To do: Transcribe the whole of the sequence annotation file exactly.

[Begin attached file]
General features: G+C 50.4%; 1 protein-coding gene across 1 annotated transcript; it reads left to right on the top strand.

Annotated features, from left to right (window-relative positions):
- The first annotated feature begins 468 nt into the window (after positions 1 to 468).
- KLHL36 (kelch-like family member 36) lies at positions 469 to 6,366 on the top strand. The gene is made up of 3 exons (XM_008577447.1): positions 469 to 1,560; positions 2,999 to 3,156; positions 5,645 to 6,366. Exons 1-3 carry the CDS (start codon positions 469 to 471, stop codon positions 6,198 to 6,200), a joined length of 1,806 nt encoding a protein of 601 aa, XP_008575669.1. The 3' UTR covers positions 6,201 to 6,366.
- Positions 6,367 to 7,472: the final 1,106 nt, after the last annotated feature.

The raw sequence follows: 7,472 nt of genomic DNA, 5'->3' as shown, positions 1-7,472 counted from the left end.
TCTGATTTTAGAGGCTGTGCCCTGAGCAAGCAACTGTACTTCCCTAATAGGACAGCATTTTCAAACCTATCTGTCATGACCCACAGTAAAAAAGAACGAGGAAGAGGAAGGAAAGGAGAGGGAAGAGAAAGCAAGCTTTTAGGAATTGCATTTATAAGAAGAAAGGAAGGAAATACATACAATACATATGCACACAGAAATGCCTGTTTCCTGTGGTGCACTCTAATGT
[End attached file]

General features: G+C 50.4%; 1 protein-coding gene across 1 annotated transcript; it reads left to right on the top strand.

Annotated features, from left to right (window-relative positions):
- The first annotated feature begins 468 nt into the window (after positions 1 to 468).
- KLHL36 (kelch-like family member 36) lies at positions 469 to 6,366 on the top strand. The gene is made up of 3 exons (XM_008577447.1): positions 469 to 1,560; positions 2,999 to 3,156; positions 5,645 to 6,366. Exons 1-3 carry the CDS (start codon positions 469 to 471, stop codon positions 6,198 to 6,200), a joined length of 1,806 nt encoding a protein of 601 aa, XP_008575669.1. The 3' UTR covers positions 6,201 to 6,366.
- Positions 6,367 to 7,472: the final 1,106 nt, after the last annotated feature.

The raw sequence follows: 7,472 nt of genomic DNA, 5'->3' as shown, positions 1-7,472 counted from the left end.
TCTGATTTTAGAGGCTGTGCCCTGAGCAAGCAACTGTACTTCCCTAATAGGACAGCATTTTCAAACCTATCTGTCATGACCCACAGTAAAAAAGAACGAGGAAGAGGAAGGAAAGGAGAGGGAAGAGAAAGCAAGCTTTTAGGAATTGCATTTATAAGAAGAAAGGAAGGAAATACATACAATACATATGCACACAGAAATGCCTGTTTCCTGTGGTGCACTCTAATGT